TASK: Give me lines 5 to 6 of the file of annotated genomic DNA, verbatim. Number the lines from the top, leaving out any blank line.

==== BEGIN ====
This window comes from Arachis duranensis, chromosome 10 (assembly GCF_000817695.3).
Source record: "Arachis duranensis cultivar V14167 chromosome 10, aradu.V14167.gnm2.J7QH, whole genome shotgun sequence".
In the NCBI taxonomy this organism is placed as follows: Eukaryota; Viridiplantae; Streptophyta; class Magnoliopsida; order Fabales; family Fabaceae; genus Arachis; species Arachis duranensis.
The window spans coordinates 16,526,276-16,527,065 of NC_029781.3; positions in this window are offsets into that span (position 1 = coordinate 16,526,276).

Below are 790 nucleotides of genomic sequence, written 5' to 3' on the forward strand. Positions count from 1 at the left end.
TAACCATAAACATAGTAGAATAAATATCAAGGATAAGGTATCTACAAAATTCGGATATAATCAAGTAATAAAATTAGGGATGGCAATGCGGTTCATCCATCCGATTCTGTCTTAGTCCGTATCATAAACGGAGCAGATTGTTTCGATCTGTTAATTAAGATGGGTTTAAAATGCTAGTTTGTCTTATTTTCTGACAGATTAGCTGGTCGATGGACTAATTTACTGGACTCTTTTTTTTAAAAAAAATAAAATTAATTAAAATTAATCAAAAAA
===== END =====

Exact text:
Below are 790 nucleotides of genomic sequence, written 5' to 3' on the forward strand. Positions count from 1 at the left end.
TAACCATAAACATAGTAGAATAAATATCAAGGATAAGGTATCTACAAAATTCGGATATAATCAAGTAATAAAATTAGGGATGGCAATGCGGTTCATCCATCCGATTCTGTCTTAGTCCGTATCATAAACGGAGCAGATTGTTTCGATCTGTTAATTAAGATGGGTTTAAAATGCTAGTTTGTCTTATTTTCTGACAGATTAGCTGGTCGATGGACTAATTTACTGGACTCTTTTTTTTAAAAAAAATAAAATTAATTAAAATTAATCAAAAAA